If you want to create your home as a joyful and guilt-free place, the objects in it should be thoughtfully chosen to evoke these feelings. How does it feel to walk into your living room and think: “I wish I could get a new TV, but my cousin was so nice to fix this one for me, I couldn’t get a new one.” Do you really think you’re cousin would be happy to know you’re not getting the TV you want because they fixed it? If an item doesn’t bring you joy or a sense of wholeness, get rid of it. Don’t dump it on another family member, don’t store it for future use. Get rid of it.

The Decluttering Order

Kondo specifies an order to discarding things, ordered from easiest to hardest to discard.

  • Clothes
  • Books
  • Discard everything but the books you love keeping and the ones you are reading. Don’t keep around books you’ll “read someday”.
  • The time to read a book is within a couple months of attaining it.
  • Papers

Discard all except items you are

  • Using now
  • Need for a short time
  • Need forever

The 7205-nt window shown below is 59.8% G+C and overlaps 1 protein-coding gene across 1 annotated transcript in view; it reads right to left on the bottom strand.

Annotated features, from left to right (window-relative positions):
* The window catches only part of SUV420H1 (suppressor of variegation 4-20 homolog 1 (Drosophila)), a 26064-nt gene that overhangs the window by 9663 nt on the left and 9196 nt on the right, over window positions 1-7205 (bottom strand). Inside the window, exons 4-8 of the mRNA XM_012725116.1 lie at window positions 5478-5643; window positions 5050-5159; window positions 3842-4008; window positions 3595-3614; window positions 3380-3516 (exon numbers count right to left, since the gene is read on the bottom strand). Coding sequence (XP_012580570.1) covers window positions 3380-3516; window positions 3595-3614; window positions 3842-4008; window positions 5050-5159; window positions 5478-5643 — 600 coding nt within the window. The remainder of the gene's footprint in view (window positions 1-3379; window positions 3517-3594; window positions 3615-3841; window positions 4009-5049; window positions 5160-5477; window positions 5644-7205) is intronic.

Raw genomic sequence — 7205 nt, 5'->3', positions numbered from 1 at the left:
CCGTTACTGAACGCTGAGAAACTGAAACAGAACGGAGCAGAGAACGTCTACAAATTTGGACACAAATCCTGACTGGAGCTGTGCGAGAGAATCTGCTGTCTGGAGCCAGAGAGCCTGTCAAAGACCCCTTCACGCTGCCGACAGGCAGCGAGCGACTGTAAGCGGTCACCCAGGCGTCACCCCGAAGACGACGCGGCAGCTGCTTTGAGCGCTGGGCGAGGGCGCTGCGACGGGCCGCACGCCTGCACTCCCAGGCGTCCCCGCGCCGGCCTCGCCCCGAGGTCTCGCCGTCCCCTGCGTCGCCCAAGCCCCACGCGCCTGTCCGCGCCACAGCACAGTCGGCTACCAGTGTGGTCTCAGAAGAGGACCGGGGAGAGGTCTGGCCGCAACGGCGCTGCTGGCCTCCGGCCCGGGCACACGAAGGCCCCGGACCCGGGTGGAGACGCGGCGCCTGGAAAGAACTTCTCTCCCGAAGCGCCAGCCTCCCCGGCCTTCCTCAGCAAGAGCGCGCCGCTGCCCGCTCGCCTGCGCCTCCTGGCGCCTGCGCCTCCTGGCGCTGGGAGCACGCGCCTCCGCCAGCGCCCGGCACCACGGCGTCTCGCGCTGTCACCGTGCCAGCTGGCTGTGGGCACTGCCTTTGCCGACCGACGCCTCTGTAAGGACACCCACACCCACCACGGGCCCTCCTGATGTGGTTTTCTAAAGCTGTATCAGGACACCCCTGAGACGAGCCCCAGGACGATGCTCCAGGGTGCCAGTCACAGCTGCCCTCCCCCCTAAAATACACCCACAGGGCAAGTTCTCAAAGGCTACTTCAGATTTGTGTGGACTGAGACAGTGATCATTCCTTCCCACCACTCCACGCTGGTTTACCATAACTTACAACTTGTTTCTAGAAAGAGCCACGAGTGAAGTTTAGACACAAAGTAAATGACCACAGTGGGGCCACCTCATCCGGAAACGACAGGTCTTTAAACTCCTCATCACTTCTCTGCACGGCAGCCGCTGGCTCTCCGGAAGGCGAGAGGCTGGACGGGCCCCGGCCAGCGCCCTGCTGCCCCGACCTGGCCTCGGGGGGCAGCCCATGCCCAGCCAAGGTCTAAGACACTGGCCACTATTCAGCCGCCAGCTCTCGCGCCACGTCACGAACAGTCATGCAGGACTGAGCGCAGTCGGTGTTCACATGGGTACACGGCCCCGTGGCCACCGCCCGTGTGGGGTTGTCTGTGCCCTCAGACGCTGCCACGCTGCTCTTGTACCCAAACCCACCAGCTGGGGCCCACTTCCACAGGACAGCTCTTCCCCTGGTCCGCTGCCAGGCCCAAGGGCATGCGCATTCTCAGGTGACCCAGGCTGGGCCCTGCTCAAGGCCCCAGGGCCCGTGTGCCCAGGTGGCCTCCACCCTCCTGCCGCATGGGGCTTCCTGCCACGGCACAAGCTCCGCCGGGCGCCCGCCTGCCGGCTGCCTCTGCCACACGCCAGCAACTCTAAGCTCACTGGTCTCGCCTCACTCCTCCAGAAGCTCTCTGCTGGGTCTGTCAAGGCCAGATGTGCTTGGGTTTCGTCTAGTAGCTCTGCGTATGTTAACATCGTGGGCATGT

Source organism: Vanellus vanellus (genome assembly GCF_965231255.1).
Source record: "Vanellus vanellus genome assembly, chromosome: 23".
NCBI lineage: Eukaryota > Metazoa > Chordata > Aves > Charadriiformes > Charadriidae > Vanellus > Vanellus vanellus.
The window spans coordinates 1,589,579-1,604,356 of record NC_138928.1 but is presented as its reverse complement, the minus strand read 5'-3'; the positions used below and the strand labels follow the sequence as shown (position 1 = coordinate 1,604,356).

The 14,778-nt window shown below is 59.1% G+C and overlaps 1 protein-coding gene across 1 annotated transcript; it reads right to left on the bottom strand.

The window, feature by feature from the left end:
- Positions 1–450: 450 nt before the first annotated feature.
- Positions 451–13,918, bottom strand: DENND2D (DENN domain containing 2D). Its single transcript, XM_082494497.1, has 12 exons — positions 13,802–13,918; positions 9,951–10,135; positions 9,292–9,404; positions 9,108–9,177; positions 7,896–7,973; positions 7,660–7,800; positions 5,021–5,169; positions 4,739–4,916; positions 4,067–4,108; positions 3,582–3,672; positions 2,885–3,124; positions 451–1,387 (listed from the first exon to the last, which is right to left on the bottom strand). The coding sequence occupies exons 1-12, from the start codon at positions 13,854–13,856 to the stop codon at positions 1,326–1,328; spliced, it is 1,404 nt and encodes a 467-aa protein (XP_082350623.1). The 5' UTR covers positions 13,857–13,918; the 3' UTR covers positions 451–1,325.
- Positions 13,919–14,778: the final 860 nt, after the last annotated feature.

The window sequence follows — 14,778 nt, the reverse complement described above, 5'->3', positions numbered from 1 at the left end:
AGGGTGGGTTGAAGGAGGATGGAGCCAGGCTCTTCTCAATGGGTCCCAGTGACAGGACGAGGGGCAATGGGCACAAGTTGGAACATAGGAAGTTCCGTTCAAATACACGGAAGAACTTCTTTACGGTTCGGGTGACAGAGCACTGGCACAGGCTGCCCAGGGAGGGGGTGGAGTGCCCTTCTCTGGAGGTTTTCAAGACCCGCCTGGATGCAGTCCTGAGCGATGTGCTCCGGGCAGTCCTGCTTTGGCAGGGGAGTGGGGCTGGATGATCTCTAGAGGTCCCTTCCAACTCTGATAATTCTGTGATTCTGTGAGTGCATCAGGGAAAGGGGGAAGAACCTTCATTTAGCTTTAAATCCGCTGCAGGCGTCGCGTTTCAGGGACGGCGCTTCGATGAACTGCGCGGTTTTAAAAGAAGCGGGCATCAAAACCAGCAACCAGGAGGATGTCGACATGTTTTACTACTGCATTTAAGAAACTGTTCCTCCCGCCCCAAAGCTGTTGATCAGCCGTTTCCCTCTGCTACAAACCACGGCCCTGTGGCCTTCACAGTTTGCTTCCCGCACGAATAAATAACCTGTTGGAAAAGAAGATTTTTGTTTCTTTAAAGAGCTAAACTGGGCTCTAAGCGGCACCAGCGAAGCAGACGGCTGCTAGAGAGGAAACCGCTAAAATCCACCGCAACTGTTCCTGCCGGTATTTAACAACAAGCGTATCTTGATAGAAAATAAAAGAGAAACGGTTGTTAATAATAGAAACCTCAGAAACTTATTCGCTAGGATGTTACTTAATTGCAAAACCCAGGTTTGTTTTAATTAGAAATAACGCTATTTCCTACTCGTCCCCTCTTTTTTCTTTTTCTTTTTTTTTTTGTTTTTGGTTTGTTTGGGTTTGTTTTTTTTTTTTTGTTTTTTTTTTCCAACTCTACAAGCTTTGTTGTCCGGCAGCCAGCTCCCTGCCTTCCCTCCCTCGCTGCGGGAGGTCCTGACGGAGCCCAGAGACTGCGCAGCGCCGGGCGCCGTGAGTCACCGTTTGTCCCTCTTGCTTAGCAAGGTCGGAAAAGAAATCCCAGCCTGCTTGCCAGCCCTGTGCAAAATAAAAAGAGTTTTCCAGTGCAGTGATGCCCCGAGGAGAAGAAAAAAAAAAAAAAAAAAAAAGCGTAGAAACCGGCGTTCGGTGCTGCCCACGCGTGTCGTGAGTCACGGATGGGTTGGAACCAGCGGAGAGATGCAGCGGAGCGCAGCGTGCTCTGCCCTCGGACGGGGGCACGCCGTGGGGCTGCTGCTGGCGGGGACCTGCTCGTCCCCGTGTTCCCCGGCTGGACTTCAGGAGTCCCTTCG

• Keep them all in the same place.
  • Discard manuals, keep warranties (until they expire.)

Discard product boxes, you rarely need them.

  • Throw away excess cords and spare items.

Discard health craze items (ab roller, weight loss machine, etc).

  • Mementos/Photos/Nostalgic Items

This is difficult, but important, because it helps us come to terms with our past and keep it where it belongs (behind us.) Our space should reflect and amplify who we are, not who we were.


[Tweet “Our possessions are the physical artifacts of our decisions”]


Kondo doesn’t like storage. In a contemporary society with Amazon and local stores, it is unneeded. Regardless, some things are prudent to keep around. They are best kept in closets out of the way (mentally and physically). Similar items should be kept together (clothes with cloths, electronics with electronics, etc…) They should be ordered vertically so each item can be easily picked from the storage area without having to dig through a stack or pile.